There was commotion in the Senate, yesterday, over a bill sponsored by Senator Oluremi Tinubu,seeking special status for Lagos State in view of its strategic socio-economic significance to the country.
Titled “A bill for an act to make provisions for Federal Grants to Lagos State in recognition of its strategic socio-economic significance and other connected purposes”, the bill was read for the second time where her colleagues overwhelmingly voted against it.
Senators, predominantly drawn from the North, South-east and South-south led the offensive against the bill.
The bill’s fate was sealed based on Senator Olusola Adeyeye’s position on the issue.
Senate Chief Whip, Adeyeye accused some former northern governors, who are now lawmakers, of passing laws to stop the sale and consumption of alcohol.
He had also argued that such states should, therefore, not benefit from Value Added Taxes (VAT) paid by alcohol consumers in states like Lagos.
He equally made a case that like oil-producing states, Lagos should get 13 percent from taxes paid into the Federation Account.
“I don’t even believe that one percent is enough for Lagos State. But, we have to be fair to Lagos State. We must not kill the chicken that lays the golden eggs. We have a governor here who made a law that alcohol should be banned in his state.
“But the state where such a law was made should not benefit from VAT got from sale of alcohol in states where it is not banned. States who contribute should get 13 of VAT like oil producing states,” he had argued.
While his colleagues were yet to recover from his first position, Adeyeye released another salvo when he said; “the FCT is a rotten pampered child.”
At this point, the chamber became rowdy, but, Adeyeye continued and added; “in Abuja, we do not pay taxes and Nigerians subsidise everything here. I am serious. In Asokoro and other places, people do not pay taxes.”
For about 10 minutes, Ekweremadu tried to calm angry lawmakers who were, by now, engaged in a shouting match. To restore order, Ekweremadu invoked a rarely used parliamentary protocol by standing up to get the chamber’s attention. He did as the chamber went quiet.
Earlier, sponsor of the bill, Senator Tinubu tried to rally her colleagues to support the bill when she said “Lagos is of a strategic, social, economic significance as the commercial nerve centre of Nigeria. Today, Lagos serves as the commercial capital of Nigeria and its major nerve centre. The strategic importance of Lagos is inherent in several sectors of the economy. Available statistics indicate that six out of 10 international passengers arrive in Lagos, while eight out of 10 depart from Lagos. This shows that Lagos is the window through which visitors travel in and out of Nigeria.”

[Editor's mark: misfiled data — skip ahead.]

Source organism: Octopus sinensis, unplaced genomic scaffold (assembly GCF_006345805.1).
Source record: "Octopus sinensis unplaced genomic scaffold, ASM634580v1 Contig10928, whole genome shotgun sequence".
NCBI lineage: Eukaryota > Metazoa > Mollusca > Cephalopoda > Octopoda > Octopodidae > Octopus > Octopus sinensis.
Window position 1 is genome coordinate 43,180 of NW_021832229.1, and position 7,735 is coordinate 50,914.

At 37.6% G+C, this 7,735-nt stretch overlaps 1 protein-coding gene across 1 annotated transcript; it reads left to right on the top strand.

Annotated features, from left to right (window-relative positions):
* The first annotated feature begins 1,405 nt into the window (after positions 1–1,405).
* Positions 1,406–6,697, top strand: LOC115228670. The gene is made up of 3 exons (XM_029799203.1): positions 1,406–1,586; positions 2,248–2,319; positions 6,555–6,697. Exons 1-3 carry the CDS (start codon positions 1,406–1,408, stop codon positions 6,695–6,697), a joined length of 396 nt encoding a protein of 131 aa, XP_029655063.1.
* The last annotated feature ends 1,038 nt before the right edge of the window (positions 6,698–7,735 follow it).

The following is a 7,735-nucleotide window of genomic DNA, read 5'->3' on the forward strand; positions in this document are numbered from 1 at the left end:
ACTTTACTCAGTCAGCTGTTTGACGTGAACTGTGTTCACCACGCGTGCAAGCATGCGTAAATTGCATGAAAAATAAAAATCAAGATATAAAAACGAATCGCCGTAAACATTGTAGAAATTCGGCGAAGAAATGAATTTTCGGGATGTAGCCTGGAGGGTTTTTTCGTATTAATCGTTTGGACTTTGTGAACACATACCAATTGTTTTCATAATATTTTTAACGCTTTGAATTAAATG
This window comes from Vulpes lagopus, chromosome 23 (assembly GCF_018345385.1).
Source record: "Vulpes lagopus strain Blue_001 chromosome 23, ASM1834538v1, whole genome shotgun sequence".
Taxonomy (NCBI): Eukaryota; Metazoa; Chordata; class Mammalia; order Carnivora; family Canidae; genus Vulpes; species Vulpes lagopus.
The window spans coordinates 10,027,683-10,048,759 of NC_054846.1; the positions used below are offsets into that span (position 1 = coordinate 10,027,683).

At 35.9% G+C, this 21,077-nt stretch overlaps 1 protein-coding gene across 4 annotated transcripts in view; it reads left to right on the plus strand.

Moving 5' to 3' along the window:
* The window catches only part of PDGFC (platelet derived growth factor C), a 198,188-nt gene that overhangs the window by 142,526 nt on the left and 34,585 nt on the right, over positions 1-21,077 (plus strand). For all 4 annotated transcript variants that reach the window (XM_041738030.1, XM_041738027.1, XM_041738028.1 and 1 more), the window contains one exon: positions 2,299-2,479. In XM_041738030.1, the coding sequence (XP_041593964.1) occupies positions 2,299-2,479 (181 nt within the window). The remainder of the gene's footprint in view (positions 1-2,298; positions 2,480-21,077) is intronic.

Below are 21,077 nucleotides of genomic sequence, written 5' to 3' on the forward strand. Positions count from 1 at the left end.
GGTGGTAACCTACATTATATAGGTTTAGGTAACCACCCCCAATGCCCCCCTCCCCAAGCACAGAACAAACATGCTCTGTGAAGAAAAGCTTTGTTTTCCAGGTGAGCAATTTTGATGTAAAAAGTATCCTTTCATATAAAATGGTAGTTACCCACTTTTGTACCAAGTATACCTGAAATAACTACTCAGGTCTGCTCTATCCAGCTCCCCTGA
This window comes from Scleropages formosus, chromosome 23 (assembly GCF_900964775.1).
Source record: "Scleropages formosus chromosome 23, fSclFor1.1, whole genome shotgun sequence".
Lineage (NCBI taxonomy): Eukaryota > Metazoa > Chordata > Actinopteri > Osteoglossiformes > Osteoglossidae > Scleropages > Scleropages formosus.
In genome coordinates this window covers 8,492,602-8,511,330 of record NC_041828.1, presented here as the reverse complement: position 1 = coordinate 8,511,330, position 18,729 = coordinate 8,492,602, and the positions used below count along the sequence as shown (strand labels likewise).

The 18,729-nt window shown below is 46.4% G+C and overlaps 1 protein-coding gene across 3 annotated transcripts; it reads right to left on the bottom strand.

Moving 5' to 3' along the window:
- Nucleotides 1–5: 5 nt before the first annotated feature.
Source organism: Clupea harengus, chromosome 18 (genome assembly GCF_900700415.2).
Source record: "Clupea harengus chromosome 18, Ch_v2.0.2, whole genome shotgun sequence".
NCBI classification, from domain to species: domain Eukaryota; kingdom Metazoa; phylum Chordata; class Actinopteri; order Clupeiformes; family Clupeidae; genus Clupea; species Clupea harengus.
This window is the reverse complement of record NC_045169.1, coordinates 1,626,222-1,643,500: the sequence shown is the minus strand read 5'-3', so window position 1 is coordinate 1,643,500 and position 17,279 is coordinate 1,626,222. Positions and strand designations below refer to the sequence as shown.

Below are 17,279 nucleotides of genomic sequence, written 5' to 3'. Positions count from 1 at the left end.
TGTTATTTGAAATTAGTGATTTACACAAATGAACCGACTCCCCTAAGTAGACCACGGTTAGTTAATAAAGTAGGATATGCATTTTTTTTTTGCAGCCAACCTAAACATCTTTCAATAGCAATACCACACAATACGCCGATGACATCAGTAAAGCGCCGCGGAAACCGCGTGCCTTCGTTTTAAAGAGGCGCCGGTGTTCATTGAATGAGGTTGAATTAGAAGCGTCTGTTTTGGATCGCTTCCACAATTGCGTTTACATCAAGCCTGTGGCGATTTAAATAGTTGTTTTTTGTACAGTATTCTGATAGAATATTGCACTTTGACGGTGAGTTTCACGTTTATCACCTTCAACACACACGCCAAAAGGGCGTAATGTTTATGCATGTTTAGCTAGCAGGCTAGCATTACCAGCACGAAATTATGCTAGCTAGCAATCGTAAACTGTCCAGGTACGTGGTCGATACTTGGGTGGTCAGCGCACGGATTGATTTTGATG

The Lagos senator was yet to conclude when lawmakers scrambled to speak on the bill.
Senator Aliyu Wammako from Sokoto State said the timing of the bill was wrong and justified his position by saying that “many states were unable to pay workers’ salaries and meet other financial obligations, hence, the passage of the bill was wrong. I stand against this bill; if it is passed, it will make other states poorer and Lagos richer.
Senator Hope Uzodima from Imo State said: “If we approve a bill like this, states like Zamfara, Imo, Enugu and others will begin to ask for support and assistance. I think we should look at the assets in Lagos State and see how the Federal Government can assist Lagos state to augment what it is doing.”
Speaking in favour of the bill, Senator Solomon Adeola from Lagos State said: “Almost every tribe in this country is represented in Lagos State. The Igbo, Hausa and Yoruba are beneficiaries. I know that the economic situation in Nigeria calls for caution. But this bill is not Lagos as a state, but for the people living there. Very soon, Lagos will be recognised as a mega city. But for us to get that status, we need to put certain things in place.”
Barnabas Gemade from Benue State supported the bill. He said: “In my opinion, Lagos has been pushed to a point. Therefore, demanding for a contribution of one percent is not too much.”
Senate Minority Whip, Senator Philip Aduda said he would support the bill “on the condition that what will be given to Lagos State should be given to other states like the FCT. Some special allocations should be given to FCT because it is over stretched and government needs to intervene. In the FCT, we have riverine areas.”
Former governor of Nasarawa State, Senator Abdullahi Adamu argued that passage of the bill would be unconstitutional and urged his colleagues to oppose it.
Senator James Manager from Delta State, raised a point of order.
“From the onset, I am in full support of this bill, but, there is a constitutional problem. Section 164 (1) makes it clear. It states that the federation may give grants to states or local governments to supplement the revenues as maybe prescribed by the National Assembly.
“I want to say from experience, different grants have been given to different states. But we have not been able to make laws in this regard. If we are to do otherwise, it means we have to amend that aspect of the constitution,” he explained.